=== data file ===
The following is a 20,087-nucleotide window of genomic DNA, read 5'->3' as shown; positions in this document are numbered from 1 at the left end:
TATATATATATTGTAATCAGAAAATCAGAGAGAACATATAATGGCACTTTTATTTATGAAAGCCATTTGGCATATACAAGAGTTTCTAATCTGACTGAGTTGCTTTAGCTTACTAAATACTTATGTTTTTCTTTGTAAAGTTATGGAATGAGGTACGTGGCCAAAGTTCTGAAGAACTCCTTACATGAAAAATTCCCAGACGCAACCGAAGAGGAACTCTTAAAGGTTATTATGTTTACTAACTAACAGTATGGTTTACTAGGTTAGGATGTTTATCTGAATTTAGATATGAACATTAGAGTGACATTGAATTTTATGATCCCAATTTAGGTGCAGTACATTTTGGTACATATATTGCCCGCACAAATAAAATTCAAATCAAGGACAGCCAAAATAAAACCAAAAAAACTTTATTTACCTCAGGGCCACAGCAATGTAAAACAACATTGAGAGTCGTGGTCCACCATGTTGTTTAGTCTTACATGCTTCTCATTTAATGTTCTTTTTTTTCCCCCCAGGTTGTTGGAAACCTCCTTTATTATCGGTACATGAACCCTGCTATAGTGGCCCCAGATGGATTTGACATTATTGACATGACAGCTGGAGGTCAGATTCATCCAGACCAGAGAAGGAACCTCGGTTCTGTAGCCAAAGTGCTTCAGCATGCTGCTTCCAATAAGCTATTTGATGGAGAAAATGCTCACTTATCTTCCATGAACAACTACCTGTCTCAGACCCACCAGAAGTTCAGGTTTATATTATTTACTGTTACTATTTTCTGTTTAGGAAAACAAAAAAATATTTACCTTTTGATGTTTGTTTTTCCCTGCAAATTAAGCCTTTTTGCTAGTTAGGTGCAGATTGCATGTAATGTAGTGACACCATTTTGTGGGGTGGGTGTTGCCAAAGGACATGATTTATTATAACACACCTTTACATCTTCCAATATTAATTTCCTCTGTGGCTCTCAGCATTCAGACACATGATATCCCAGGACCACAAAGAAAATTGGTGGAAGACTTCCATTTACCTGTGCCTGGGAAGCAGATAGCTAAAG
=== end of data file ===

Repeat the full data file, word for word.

The following is a 20,087-nucleotide window of genomic DNA, read 5'->3' as shown; positions in this document are numbered from 1 at the left end:
TATATATATATTGTAATCAGAAAATCAGAGAGAACATATAATGGCACTTTTATTTATGAAAGCCATTTGGCATATACAAGAGTTTCTAATCTGACTGAGTTGCTTTAGCTTACTAAATACTTATGTTTTTCTTTGTAAAGTTATGGAATGAGGTACGTGGCCAAAGTTCTGAAGAACTCCTTACATGAAAAATTCCCAGACGCAACCGAAGAGGAACTCTTAAAGGTTATTATGTTTACTAACTAACAGTATGGTTTACTAGGTTAGGATGTTTATCTGAATTTAGATATGAACATTAGAGTGACATTGAATTTTATGATCCCAATTTAGGTGCAGTACATTTTGGTACATATATTGCCCGCACAAATAAAATTCAAATCAAGGACAGCCAAAATAAAACCAAAAAAACTTTATTTACCTCAGGGCCACAGCAATGTAAAACAACATTGAGAGTCGTGGTCCACCATGTTGTTTAGTCTTACATGCTTCTCATTTAATGTTCTTTTTTTTCCCCCCAGGTTGTTGGAAACCTCCTTTATTATCGGTACATGAACCCTGCTATAGTGGCCCCAGATGGATTTGACATTATTGACATGACAGCTGGAGGTCAGATTCATCCAGACCAGAGAAGGAACCTCGGTTCTGTAGCCAAAGTGCTTCAGCATGCTGCTTCCAATAAGCTATTTGATGGAGAAAATGCTCACTTATCTTCCATGAACAACTACCTGTCTCAGACCCACCAGAAGTTCAGGTTTATATTATTTACTGTTACTATTTTCTGTTTAGGAAAACAAAAAAATATTTACCTTTTGATGTTTGTTTTTCCCTGCAAATTAAGCCTTTTTGCTAGTTAGGTGCAGATTGCATGTAATGTAGTGACACCATTTTGTGGGGTGGGTGTTGCCAAAGGACATGATTTATTATAACACACCTTTACATCTTCCAATATTAATTTCCTCTGTGGCTCTCAGCATTCAGACACATGATATCCCAGGACCACAAAGAAAATTGGTGGAAGACTTCCATTTACCTGTGCCTGGGAAGCAGATAGCTAAAG